Mediaweek also noted that over the 5-year period in which the Internet showed its greatest growth, TV remained unchanged as Internet usage came at the expense of other media.

In that period, time spent with radio declined by 18%, newspaper time fell by 17% and magazines lost 6%.

Graph for Post #7

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Retail Television Advertising Still Makes Sense

August 13, 2009

Why do retail advertisers continue to spend 46% of their ad budgets on television advertising? And only 7% on the Internet?

Graph for Post 5

It makes perfect sense to me. TV commands such a lion share of the nation’s media spending because it deserves to. After all is said and done, it comes down to results. No amount of wishful thinking can change the fact that TV advertising produces better “brand building” results than any other media platform, including the Internet.

Don’t know about you, but I could of swore I saw the Geico Gecko and that creepy, but effective Burger king character for the first time on TV.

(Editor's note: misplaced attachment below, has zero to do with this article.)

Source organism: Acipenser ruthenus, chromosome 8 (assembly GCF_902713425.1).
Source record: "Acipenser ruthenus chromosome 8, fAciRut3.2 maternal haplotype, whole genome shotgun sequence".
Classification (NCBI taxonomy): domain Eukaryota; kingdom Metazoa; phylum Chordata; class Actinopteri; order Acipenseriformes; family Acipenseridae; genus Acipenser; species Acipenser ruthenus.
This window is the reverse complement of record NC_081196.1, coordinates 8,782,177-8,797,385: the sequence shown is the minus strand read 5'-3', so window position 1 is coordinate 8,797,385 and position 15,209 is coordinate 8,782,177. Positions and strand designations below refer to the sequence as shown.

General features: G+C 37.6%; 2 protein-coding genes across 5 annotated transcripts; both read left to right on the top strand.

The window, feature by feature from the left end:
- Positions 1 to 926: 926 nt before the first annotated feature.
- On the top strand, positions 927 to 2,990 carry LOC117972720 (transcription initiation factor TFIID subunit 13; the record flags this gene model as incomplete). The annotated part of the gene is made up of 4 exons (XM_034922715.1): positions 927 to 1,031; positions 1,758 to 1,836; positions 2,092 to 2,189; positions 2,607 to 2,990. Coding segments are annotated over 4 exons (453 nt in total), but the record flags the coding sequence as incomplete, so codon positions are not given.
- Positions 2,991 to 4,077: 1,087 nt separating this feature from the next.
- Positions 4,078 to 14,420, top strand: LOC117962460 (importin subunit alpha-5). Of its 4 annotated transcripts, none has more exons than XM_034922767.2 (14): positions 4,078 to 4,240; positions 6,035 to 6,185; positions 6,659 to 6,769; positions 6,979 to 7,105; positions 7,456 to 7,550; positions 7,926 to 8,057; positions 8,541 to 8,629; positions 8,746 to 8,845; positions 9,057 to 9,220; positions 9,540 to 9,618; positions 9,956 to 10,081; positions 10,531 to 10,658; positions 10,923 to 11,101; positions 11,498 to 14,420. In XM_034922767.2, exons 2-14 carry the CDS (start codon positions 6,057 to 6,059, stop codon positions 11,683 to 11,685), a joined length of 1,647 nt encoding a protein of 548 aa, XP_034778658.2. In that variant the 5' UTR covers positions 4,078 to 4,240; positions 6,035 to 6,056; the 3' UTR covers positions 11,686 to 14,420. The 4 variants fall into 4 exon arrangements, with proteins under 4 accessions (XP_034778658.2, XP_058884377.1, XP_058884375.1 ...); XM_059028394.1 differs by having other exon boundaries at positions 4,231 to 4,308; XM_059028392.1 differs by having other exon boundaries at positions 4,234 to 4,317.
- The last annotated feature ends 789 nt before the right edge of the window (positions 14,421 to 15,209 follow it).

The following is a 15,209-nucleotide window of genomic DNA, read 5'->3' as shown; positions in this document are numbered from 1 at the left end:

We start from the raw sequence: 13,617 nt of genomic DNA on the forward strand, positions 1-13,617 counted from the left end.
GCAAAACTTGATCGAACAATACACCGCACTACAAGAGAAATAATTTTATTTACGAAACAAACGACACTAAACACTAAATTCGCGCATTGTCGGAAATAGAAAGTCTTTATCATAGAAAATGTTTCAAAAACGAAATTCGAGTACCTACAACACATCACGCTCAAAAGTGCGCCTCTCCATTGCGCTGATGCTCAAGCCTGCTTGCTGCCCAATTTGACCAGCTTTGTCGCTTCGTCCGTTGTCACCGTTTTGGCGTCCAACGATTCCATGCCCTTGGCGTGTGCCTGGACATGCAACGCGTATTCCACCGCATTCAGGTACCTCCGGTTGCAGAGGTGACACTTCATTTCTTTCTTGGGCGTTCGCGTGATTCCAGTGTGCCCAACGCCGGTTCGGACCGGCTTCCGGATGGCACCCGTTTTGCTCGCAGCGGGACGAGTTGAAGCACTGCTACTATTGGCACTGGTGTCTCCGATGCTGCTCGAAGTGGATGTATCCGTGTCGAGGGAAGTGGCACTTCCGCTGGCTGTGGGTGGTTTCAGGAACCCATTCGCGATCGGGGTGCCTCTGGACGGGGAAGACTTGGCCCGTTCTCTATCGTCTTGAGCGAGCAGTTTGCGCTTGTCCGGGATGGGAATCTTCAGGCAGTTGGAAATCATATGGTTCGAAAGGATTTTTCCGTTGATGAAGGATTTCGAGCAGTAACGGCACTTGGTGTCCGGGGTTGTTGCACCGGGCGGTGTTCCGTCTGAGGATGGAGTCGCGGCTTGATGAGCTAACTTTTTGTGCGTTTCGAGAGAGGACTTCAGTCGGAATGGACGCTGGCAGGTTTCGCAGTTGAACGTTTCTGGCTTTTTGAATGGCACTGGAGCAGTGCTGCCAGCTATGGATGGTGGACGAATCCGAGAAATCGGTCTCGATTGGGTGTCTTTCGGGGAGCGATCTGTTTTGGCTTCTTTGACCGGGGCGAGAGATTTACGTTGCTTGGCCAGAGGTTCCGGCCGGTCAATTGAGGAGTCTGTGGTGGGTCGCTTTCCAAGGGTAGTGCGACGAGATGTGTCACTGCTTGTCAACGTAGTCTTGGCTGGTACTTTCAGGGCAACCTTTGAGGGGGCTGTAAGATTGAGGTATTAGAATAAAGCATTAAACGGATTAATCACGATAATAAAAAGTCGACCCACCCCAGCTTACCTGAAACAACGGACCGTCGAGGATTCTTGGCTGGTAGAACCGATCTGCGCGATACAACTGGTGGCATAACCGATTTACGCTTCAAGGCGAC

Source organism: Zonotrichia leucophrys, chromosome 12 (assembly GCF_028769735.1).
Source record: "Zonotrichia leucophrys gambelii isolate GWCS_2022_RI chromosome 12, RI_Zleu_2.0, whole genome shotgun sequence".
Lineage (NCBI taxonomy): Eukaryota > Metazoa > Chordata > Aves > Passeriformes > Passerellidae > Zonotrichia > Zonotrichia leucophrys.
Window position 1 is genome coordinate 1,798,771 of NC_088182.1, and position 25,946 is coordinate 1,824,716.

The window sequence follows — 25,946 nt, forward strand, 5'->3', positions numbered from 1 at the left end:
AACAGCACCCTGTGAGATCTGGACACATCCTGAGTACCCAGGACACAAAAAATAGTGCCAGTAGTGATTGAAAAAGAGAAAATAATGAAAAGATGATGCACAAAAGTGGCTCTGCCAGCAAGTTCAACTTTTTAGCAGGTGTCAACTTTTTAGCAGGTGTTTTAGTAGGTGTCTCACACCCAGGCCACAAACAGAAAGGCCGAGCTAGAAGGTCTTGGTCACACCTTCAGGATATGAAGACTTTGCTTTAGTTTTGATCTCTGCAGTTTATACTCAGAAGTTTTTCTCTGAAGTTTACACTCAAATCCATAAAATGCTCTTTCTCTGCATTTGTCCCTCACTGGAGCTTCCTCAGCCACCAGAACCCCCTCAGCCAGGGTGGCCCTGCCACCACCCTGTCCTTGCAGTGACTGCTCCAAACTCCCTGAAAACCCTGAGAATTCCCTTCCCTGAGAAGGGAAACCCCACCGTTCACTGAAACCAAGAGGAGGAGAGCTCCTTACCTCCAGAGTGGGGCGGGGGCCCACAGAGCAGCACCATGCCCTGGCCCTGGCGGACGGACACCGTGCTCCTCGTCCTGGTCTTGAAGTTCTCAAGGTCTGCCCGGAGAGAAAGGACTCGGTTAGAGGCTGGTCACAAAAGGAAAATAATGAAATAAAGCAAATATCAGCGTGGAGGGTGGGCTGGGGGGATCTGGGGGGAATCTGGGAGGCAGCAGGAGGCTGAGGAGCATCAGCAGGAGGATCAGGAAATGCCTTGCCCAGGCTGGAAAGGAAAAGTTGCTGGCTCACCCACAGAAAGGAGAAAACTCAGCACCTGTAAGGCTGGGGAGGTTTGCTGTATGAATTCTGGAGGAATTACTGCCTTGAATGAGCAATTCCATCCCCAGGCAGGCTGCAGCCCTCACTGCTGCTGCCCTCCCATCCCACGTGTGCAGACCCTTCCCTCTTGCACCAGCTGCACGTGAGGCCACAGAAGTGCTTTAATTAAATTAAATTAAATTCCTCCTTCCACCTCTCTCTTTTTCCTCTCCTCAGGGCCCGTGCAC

With that said, the Internet is a powerful complement to traditional mass media when it comes to providing consumers with in-depth information on a product or service. It’s weakness; however, is its inability to transform a brand promise into a brand personality. For that – nothing beats the sight, sound and action of a 30-second television commercial.

TV is not dead and it’s not dying. There’s too much evidence out there for anyone with slightest bit of intellectual honesty to deny.

You don’t have to look any further than online video consumption to realize that television is more than holding its own in the digital age. Are people really abandoning their 50 inch plasmas in favor of viewing downloaded video content onto their laptops and cell phones? Or are they spending all their time on YouTube watching one of the thousands of insipid videos submitted each and every day? Perhaps some are, but it’s far from being a groundswell – even among the young.

According to the latest Nielsen Media Research Study on media usage, 18-24 year-olds are watching just under 5 ½ minutes of online video a day versus 3 ½ hours of TV daily.

As Andy Donchin, the director of national broadcast for Carat, the largest media buying service in the world put it:

“traditional media is still very strong and a great influencer. You need to get immersed in digital, but traditional media is still doing the heavy lifting.”

I couldn’t have said better myself…